The camera focuses fast, even in dim light and even at full telephoto. It had no issues in any light indoors.

Picture Quality 

When friends ask me for camera recommendations without being able to specify the exact usage criteria, I catch myself thinking (and frequently recommending) Canon cameras. One of the reasons is the fact that they (at least currently) simply do not have poorly-designed cameras. Other manufacturers have better (in my opinion) cameras in some specific areas. But as far as the overall lineup goes, Canon cannot be beat.

One of the outcomes of this is the uniformly excellent picture quality of Canon cameras. True, some of them (e.g. small SD-series cameras) have slightly blurry corners. But overall, Canon cameras have uniformly excellent colors, good sharpness and produce images that look good printed.

The S5 IS is no exception. It produces excellent pictures, even though some of them were slightly overexposed for my taste. They are richly saturated, sharp from wide angle to telephoto and have pleasing colors. I really like the sky colors and the way the camera renders clouds.

The image stabilization worked well and let me take handheld photos at full telephoto at 1/100 and sometimes at slower speeds. I also could take handheld photos at 1/10 (and slower) at wide angle. This is much better than the rule of the recommended handheld shutter speeds (1/equivalent focal length) suggests. Without image stabilization I wouldn't be able to take pictures at the above shutter speeds. 1/500 at telephoto and 1/50 at wide angle would be the slowest I could use.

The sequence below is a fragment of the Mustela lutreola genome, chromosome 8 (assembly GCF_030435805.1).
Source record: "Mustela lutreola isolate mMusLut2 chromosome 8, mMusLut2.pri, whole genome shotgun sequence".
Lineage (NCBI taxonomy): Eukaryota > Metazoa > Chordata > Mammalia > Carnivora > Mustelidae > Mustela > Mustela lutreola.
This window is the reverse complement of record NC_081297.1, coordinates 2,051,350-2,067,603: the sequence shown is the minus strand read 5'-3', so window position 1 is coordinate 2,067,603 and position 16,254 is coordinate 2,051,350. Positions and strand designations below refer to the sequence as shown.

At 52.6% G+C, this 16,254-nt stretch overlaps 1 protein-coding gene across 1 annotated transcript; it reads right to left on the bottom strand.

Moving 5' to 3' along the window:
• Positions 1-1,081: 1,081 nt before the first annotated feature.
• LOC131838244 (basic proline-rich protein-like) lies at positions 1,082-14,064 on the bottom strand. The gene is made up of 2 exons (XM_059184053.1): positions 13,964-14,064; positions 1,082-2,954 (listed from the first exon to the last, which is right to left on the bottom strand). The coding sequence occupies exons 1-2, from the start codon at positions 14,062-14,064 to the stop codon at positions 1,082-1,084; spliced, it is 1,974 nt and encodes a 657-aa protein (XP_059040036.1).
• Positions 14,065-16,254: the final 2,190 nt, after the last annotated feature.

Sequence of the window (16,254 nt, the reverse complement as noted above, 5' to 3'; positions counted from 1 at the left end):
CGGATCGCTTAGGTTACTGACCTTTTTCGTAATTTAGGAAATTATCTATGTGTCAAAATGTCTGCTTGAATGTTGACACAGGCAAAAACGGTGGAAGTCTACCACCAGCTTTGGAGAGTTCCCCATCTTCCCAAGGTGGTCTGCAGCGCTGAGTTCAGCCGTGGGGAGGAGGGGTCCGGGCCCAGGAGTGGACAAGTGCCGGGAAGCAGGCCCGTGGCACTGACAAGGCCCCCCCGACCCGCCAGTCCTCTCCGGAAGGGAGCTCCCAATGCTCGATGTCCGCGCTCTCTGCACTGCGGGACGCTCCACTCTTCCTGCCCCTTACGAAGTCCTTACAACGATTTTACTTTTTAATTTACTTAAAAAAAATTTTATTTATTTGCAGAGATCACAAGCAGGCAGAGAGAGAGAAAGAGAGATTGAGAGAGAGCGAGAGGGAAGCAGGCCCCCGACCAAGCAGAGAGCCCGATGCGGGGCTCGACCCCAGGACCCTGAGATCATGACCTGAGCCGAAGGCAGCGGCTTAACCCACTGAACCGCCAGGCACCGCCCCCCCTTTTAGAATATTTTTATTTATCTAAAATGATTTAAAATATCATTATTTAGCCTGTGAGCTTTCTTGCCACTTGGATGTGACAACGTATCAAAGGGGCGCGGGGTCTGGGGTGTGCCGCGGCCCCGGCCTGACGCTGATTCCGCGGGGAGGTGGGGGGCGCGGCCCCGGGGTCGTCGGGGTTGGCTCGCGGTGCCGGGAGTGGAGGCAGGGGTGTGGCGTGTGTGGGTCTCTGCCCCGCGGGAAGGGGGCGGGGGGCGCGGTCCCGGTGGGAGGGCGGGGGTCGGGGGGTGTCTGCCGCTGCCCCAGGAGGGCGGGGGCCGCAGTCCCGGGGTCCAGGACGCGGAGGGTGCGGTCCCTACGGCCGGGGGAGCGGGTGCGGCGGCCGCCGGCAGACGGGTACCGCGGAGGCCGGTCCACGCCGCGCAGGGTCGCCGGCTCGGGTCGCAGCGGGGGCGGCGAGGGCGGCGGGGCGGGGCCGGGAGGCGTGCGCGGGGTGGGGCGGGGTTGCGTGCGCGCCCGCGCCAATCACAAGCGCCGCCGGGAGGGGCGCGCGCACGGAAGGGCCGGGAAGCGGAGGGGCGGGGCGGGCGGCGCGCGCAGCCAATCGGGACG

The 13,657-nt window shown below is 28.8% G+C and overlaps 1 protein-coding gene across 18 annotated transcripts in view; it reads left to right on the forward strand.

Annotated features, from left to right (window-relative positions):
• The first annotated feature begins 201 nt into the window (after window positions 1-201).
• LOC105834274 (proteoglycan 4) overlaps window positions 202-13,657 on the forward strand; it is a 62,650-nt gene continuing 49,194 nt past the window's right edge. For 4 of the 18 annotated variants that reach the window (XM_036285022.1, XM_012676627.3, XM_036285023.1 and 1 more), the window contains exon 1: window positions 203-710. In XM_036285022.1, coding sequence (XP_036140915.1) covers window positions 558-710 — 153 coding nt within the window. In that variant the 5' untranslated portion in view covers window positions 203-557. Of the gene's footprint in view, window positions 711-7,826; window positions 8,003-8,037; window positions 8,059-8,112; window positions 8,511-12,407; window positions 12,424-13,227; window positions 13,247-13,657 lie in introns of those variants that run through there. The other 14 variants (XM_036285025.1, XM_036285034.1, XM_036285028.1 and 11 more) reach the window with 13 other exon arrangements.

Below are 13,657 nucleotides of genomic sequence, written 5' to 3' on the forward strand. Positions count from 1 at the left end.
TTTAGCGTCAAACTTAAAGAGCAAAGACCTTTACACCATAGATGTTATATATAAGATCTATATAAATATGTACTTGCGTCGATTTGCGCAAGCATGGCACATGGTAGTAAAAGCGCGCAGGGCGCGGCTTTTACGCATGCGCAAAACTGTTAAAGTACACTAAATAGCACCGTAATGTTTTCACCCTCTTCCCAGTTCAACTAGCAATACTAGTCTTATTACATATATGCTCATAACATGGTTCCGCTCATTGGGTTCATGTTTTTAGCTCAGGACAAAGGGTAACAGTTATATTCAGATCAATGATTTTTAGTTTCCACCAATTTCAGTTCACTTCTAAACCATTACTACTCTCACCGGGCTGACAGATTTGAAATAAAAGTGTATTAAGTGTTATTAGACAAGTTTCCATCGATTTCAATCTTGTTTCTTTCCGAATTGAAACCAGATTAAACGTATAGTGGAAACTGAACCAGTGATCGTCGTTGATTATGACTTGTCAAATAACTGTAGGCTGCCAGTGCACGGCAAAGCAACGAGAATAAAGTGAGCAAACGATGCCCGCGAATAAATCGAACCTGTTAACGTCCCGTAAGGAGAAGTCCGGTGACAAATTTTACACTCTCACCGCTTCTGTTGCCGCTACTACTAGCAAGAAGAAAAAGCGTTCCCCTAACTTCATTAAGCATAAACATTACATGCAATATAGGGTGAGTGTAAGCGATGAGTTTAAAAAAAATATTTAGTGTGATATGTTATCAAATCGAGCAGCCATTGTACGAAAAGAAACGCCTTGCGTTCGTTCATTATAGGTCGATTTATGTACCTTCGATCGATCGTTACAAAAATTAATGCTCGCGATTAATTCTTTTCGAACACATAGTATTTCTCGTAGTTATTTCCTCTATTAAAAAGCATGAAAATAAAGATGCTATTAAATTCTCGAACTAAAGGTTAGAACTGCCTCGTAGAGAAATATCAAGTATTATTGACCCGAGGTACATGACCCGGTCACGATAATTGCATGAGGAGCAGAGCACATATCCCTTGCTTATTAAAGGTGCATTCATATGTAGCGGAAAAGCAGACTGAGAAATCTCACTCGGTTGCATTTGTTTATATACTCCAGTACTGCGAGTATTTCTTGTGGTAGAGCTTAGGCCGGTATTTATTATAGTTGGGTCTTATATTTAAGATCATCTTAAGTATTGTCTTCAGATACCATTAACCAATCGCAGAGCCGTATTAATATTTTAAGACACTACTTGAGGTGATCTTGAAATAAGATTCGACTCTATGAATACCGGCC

I mostly used the lowest ISO available (ISO 80) and saw no noise. At higher ISO settings, the noise starts to appear. At ISO 200, you can see noise appear in the shadows/darker areas and ISO 400 has quite detectable noise, the ISO 800 features even worse noise, which becomes rather bad and the detail level suffers too. Fortunately, you can avoid having to use it in most situations by simply using a slower shutter speed and/or larger apertures (e.g. F2.7 at wide angle). Image stabilization lets you use those slower speeds handheld without fear of motion blur appearing on your pictures.

But if you have to have a faster shutter speed, then you have to use ISO 400-1,600. Surprisingly, the noise at ISO 800 is not as bad as I expected and ISO 800 photos can be printed at 4x6 size. You can print ISO 1,600 pictures, but I would only recommend it in situations where you have no other choice.

The lens of the S5 exhibits very slight barrel distortion and no noticeable pincushion distortion at telephoto. There is chromatic aberration (CA) to be found in high-contrast scenes, especially at the telephoto end of the zoom. This is despite the UD element in the lens. As is usually the case with mega-zoom cameras, the telephoto shots have slightly soft corners, but nothing major.